This class is designed to help make students comfortable using the Middle and Upper School library for their academic and recreational needs. Through various activities, they develop an understanding of the organization of materials in the library and of the different types of materials available. In an investigation of a topic of their own choosing, they begin to become independent searchers of information. They develop a familiarity with a process model called the Big 6, which can be used to guide them in solving any information need. Activities are often coordinated with other parts of the fifth-grade curriculum. Sharing about literature makes up another important segment of library time.
Sixth-grade students meet for Library Skills once a cycle. The class emphasizes media literacy and digital citizenship, focusing on search strategies for print and online information seeking, evaluation of websites using a specific six-step model, advertising in all places and in all formats, and various aspects of ethical online behavior including personal consequences of online decisions. Whenever possible, Internet skills are taught within the context of science or social studies subject matter as a frame of reference.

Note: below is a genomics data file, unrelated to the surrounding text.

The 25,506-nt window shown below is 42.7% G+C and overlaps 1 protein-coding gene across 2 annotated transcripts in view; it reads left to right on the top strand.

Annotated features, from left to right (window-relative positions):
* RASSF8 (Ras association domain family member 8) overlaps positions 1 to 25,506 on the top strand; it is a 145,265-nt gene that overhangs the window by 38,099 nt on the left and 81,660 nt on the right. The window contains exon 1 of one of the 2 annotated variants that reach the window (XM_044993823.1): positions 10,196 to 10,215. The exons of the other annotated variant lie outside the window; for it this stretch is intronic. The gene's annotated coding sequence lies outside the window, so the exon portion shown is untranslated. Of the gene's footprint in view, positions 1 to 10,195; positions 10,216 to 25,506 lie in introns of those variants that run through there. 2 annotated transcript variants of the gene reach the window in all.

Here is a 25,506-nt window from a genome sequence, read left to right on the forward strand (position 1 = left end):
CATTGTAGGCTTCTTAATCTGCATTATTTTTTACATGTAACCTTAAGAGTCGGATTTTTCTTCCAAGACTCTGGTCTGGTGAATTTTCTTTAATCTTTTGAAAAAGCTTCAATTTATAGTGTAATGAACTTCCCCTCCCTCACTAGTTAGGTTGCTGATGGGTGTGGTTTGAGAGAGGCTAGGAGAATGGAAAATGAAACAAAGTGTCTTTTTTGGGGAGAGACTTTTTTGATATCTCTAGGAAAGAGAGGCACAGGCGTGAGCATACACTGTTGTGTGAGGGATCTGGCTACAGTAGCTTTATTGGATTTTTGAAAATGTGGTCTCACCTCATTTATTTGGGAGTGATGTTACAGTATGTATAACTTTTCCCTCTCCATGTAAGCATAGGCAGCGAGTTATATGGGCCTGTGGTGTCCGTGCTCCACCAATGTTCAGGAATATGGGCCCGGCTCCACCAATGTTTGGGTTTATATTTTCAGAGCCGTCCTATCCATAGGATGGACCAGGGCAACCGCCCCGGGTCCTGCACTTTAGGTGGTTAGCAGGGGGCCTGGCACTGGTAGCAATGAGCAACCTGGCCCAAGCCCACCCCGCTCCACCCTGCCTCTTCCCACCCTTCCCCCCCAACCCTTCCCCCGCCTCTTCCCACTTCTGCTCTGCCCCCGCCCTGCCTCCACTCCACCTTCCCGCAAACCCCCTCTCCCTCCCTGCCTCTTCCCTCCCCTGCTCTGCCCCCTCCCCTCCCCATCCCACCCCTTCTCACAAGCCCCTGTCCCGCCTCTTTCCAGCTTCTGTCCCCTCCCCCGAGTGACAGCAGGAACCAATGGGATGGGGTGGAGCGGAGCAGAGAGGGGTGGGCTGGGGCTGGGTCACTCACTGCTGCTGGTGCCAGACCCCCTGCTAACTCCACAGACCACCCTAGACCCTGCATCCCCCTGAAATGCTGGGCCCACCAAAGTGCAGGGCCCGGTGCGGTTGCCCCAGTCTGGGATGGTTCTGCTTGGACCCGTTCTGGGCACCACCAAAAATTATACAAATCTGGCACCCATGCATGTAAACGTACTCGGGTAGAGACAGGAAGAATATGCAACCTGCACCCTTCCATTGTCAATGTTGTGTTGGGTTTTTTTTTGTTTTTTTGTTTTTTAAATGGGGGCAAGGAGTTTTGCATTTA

Library and research skills are best taught within the context of a course at the time they will be immediately put to use. For this reason, research skills and information literacy (the ability to locate, evaluate, and use information) are taught with classroom teachers on each level as part of a research unit. Integrating the skills in this way also allows students to practice the skills repeatedly through the school year and apply those skills to different subject areas.
Library Skills/Information Literacy helps students develop effective skills and strategies for efficient “information problem solving,” especially in the electronic context, and in coordination with the eighth-grade curriculum. Technology issues, such as copyright, plagiarism in the digital age, safety, privacy, digital responsibility, the “digital divide,” and our role in the Internet community are investigated.